The Product Manager is NOT the Customer
A pervasive flaw in product management is to confuse yourself with the customer. You aren't the customer, but you do represent the customer in the process. Keep that in mind as you do the job
The role of product manager is somewhat synonymous1 with the agile concept of “product owner” where you are the representative of the “customer” to the development team. The implication is that this is a role that channels the customers’ needs, desires, demands into the process.
What this doesn’t mean is that the product owner is the customer, substituting her needs/experience/knowledge for actual customer facing requirements, but instead represents the customer to the team. This is an important distinction, and one that is often overlooked. This is doubly true when the product manager is also the product owner in the scrum team.
Don’t fall into the trap of believing that you and your preferences are a surrogate for the customer. Extreme hazards await
This can be a difficult lesson for many product managers. A strong product person has plenty of empathy, and a demonstrated knack for getting in the customer’s head, and truly grokking the need. But this comes with the temptation to conflate your personal experience and beliefs with how the wider market reacts to the product.
Sometimes, this comes from years of interacting with customers, across multiple market segments, and the deep understanding of the use cases, and the microscopic level, intrinsic, domain knowledge that entails. That is good.
However, it is far more likely that this is merely confirmation bias, wishful thinking, and, to be frank, laziness.
The hazard is that you are either listening to too few customers, or you are selecting customers that conform to your prejudices and ignoring dissenting views, ultimately using that cherry-picked data to base product decisions on.
Real world scenario
One case that I lived was when I started a new gig, and walked into a program in development. Four years before starting, the then product manager was defining the “Next Generation” of the product technology. The first generation was born out of a university research program, spun out into a successful startup, which then attracted a multinational company to buy them. Three years post acquisition, it was time for a significant third generation product.
However, instead of a broad market survey, a deep query of customers (both existing, and potential customers), a cross competitor evaluation, and an honest assessment of the trends in the market (and the growth potential), the product manager looked at his pride and joy, the existing product, and set about making it better for his desired needs, ignoring the trends clearly underway to move from a research instrument narrowly focused on a specific niche, and towards a platform that met a growing industrial application space.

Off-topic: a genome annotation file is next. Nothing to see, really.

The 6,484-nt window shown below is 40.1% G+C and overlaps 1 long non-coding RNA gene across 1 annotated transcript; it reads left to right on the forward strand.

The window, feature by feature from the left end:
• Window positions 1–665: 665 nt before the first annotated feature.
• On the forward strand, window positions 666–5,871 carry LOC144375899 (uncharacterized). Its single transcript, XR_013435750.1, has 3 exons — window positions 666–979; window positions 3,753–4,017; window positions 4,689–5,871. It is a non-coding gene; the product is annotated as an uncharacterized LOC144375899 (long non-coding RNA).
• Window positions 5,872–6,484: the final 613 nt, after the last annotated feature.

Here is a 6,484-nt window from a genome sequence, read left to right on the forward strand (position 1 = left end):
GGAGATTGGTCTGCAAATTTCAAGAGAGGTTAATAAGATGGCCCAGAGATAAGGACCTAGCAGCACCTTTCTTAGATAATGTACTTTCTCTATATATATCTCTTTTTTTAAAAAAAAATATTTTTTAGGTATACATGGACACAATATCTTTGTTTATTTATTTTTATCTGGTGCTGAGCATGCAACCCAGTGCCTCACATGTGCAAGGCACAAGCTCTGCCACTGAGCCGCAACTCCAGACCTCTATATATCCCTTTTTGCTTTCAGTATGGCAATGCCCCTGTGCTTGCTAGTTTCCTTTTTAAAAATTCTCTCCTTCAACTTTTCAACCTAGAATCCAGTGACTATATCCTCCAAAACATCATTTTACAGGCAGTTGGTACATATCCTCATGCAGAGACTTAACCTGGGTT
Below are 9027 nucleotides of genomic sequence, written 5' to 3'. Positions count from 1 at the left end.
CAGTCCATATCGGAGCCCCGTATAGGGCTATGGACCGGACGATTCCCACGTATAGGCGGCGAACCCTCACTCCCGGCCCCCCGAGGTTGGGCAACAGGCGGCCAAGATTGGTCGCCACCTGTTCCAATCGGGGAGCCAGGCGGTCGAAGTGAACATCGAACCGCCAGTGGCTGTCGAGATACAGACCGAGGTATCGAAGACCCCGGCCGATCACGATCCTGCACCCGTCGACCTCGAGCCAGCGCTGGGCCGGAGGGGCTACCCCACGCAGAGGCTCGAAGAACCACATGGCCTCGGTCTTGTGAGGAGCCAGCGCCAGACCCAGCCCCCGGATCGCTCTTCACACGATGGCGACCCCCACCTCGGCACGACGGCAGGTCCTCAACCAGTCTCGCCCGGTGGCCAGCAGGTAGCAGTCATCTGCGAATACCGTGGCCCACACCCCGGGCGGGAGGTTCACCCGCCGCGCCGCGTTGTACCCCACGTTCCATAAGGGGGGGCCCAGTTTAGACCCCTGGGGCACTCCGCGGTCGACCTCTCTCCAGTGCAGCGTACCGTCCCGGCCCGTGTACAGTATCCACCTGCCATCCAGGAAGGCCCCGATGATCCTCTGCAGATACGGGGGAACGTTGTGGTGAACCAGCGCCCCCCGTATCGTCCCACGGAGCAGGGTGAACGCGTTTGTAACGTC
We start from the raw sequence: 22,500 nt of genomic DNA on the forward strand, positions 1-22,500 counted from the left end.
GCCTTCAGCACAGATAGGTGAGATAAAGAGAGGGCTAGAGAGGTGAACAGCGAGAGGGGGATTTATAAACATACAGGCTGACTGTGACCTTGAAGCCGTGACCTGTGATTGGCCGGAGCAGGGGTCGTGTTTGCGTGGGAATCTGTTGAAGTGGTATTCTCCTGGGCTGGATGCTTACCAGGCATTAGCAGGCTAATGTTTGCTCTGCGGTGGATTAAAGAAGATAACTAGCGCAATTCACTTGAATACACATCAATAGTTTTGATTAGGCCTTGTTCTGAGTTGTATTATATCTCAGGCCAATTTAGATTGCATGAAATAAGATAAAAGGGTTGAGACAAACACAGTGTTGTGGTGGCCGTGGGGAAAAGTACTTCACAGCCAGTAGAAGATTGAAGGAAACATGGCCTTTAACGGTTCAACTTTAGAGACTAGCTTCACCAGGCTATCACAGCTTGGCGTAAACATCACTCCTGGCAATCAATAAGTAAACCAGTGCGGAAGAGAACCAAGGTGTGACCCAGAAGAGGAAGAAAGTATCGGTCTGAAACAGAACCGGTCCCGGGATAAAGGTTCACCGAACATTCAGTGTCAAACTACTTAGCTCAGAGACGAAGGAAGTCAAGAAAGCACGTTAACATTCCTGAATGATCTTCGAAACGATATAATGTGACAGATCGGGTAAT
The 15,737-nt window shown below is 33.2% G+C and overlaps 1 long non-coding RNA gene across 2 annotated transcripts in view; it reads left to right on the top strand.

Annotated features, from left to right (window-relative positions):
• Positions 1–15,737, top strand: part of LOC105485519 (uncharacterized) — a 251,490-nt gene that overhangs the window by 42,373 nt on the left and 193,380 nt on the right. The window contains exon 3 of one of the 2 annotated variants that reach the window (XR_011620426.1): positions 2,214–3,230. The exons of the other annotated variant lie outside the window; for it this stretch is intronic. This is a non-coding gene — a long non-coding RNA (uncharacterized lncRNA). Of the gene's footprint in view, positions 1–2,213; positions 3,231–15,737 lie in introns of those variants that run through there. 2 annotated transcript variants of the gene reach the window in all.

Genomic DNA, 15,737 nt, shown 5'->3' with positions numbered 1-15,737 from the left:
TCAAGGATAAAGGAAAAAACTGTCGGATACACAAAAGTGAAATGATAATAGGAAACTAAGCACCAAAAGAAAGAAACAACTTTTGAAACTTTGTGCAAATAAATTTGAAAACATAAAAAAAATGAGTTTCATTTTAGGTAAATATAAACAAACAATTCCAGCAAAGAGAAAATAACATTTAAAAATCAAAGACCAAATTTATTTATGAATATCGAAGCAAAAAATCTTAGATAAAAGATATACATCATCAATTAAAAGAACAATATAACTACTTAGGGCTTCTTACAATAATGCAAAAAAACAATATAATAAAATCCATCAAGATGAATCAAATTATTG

His blinders to the wider market needs ensured that he focused solely on making a better generation two product, chasing a market that was not, and hadn’t been growing for several years.
In this case, the blurring the lines of customers, and product management, lead to spending far too much treasure building a product for a shrinking market, and ultimately a failed product.
Lessons from the Trenches
This is often due to the product manager being deeply entrenched in the domain. All too often, a desired attribute for a Product Manager job requisition is to have significant domain knowledge and experience. This is usually a desire to shorten the learning curve, and in fact I have found that often recruiters will gloss over a weak (or nonexistent) background in product management to get the domain knowledge that the team claims to need. This is a mistake. As Rich Mironov often mentions that it is far easier for a technical, experienced product manager to pick up enough domain knowledge in the ramp time, than to build product management skills to someone with deep domain knowledge.
To avoid this, product management needs to add “humility” to their persona. Some are born with it, some need to learn it. Fortunately, this is fixable. Get out of the office. Talk to customers. Talk to your competitor’s customers. Talk to support (you’d be amazed at how much nitty-gritty detail they have.) Do market segmentation. Understand the similarities and differences between your segments. Don’t scoff at negative feedback. Remember, you are a channel for the information, not the source of the information and feedback. Otherwise, you are breathing your own exhaust.
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